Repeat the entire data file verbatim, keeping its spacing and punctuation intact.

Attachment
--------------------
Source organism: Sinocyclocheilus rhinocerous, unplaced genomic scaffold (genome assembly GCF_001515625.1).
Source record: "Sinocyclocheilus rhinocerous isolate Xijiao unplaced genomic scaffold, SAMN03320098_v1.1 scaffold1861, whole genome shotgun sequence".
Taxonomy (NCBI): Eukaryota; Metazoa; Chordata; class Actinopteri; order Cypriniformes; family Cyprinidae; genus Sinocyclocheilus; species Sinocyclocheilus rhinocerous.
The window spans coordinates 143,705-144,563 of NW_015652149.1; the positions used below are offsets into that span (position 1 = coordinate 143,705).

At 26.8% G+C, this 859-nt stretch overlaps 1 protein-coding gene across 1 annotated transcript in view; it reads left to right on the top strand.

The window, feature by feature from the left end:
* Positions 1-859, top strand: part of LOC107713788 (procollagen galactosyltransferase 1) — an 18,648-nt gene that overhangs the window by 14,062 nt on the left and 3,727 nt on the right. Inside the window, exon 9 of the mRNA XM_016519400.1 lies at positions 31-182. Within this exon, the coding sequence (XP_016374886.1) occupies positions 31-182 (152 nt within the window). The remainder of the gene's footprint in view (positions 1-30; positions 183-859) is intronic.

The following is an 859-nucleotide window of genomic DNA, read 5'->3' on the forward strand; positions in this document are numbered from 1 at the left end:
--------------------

Source organism: Sinocyclocheilus rhinocerous, unplaced genomic scaffold (genome assembly GCF_001515625.1).
Source record: "Sinocyclocheilus rhinocerous isolate Xijiao unplaced genomic scaffold, SAMN03320098_v1.1 scaffold1861, whole genome shotgun sequence".
Taxonomy (NCBI): Eukaryota; Metazoa; Chordata; class Actinopteri; order Cypriniformes; family Cyprinidae; genus Sinocyclocheilus; species Sinocyclocheilus rhinocerous.
The window spans coordinates 143,705-144,563 of NW_015652149.1; the positions used below are offsets into that span (position 1 = coordinate 143,705).

At 26.8% G+C, this 859-nt stretch overlaps 1 protein-coding gene across 1 annotated transcript in view; it reads left to right on the top strand.

The window, feature by feature from the left end:
* Positions 1-859, top strand: part of LOC107713788 (procollagen galactosyltransferase 1) — an 18,648-nt gene that overhangs the window by 14,062 nt on the left and 3,727 nt on the right. Inside the window, exon 9 of the mRNA XM_016519400.1 lies at positions 31-182. Within this exon, the coding sequence (XP_016374886.1) occupies positions 31-182 (152 nt within the window). The remainder of the gene's footprint in view (positions 1-30; positions 183-859) is intronic.

The following is an 859-nucleotide window of genomic DNA, read 5'->3' on the forward strand; positions in this document are numbered from 1 at the left end: